Newsday reported on Thursday that
"Meeting with Suffolk officials Wednesday for the second time in a month, federal Immigration and Customs Enforcement officials agreed to provide Suffolk authorities with a 24-hour-a-day contact to help determine whether people arrested on felony charges are undocumented immigrants, Levy spokesman Ed Dumas said. ...... Nadia Marin-Molina of the Hempstead-based Workplace Project said that by checking on people's status before they are convicted of anything, people who committed no crime could end up in deportation proceedings. .... employers sometimes falsely accuse their immigrant employees of crimes.
Levy's latest plan comes after he dropped his idea of 'deputizing' Suffolk police officers, giving them the same powers as federal immigration agents. Levy said it could have helped crack down on undocumented immigrants who commit violent crimes and then flee after posting bail or serving time.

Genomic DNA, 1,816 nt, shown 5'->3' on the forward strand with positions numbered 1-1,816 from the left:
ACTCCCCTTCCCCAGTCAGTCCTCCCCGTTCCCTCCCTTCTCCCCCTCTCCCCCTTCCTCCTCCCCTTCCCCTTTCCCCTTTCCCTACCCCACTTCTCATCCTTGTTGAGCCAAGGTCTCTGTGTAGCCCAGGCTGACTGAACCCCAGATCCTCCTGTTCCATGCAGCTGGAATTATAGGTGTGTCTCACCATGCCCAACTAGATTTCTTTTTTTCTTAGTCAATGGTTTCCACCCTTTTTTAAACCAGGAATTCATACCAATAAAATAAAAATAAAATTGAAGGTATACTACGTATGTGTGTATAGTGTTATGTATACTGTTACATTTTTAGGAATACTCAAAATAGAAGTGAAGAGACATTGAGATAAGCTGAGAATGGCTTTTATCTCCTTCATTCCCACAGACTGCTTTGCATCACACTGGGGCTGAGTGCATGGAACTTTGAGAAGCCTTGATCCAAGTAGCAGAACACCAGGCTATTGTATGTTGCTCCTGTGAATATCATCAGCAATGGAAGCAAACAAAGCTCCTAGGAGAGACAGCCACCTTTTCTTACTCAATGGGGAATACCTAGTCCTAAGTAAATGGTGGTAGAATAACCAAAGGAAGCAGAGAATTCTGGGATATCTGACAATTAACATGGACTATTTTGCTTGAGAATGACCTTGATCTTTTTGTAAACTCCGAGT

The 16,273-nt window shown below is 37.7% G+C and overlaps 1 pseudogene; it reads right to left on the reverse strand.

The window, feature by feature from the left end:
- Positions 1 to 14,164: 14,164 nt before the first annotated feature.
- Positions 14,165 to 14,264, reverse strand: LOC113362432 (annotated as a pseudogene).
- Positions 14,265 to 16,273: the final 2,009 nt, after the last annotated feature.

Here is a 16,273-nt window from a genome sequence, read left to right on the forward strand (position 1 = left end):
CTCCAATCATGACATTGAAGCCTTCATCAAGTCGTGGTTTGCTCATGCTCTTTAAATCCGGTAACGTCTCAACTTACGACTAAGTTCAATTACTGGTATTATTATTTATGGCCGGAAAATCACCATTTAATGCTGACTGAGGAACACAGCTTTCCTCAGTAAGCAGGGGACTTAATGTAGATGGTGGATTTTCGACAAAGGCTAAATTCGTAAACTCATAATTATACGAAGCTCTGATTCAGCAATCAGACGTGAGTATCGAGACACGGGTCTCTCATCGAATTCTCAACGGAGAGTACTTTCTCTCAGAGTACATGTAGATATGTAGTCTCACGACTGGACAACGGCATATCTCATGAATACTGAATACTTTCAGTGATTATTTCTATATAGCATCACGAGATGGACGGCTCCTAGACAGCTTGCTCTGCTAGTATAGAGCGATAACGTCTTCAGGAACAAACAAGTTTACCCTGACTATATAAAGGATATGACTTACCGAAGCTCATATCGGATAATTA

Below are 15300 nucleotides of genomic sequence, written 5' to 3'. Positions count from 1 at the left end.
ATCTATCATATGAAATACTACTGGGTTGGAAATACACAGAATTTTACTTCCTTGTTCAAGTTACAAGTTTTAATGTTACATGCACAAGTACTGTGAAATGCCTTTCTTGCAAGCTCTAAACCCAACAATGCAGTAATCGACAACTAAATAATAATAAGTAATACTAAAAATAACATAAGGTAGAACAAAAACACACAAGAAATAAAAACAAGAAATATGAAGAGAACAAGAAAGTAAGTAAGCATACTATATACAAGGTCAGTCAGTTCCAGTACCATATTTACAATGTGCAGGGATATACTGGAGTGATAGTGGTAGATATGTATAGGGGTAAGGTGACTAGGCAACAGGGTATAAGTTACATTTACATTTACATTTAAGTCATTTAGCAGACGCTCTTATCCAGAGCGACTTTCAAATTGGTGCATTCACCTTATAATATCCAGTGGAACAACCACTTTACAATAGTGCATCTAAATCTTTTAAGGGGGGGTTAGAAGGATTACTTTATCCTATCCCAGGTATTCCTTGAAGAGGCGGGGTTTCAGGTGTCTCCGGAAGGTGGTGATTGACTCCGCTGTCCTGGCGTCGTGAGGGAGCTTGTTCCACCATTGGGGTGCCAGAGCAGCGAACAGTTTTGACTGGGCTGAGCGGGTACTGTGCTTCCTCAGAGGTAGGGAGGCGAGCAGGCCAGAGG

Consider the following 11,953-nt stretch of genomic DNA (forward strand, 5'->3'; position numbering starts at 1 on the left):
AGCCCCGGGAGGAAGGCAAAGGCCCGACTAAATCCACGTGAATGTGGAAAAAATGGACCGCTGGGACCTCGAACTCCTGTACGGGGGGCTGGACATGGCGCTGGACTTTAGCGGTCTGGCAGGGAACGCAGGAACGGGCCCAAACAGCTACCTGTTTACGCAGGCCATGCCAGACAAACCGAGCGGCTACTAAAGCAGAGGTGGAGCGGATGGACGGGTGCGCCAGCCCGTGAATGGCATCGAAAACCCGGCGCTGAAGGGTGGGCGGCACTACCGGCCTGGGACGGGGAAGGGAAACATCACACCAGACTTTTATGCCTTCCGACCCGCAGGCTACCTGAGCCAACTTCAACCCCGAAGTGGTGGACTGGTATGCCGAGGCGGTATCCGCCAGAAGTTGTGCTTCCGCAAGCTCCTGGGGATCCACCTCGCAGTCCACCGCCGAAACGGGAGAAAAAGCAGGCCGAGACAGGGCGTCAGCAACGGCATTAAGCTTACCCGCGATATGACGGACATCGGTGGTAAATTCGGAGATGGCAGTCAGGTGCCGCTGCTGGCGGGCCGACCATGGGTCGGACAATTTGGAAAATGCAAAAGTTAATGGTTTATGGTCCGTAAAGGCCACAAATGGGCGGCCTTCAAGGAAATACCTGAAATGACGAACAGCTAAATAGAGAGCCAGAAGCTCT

But the idea provoked an uproar among pro-immigrant groups, civil rights leaders and the Suffolk PBA, who said Levy was exaggerating the extent of the problem and pandering to anti-immigrant sentiment."
The immigrant support coalition includes the Long Island Immigrant Alliance, the American Friends Service Committee, the Long Island Chapter of the American Jewish Committee, the Workplace Project, the Farmingdale Citizens for Viable Solutions, Brookhaven Citizens for Peaceful Alternatives, the Unitarian Universalists of the South Fork Social Action Committee, the North Fork Hispanic Apostolate and several other groups.
The coalition wrote Levy that ".... proposals for increased county cooperation in immigration enforcement has caused great worry and confusion among Suffolk’s immigrants. .......... we believe that current County discussions with the Department of Homeland Security (DHS) should be informed by the input of those in daily contact with the impacted community."
Some information above provided by Nadia Marin-Molina of the Workplace Project.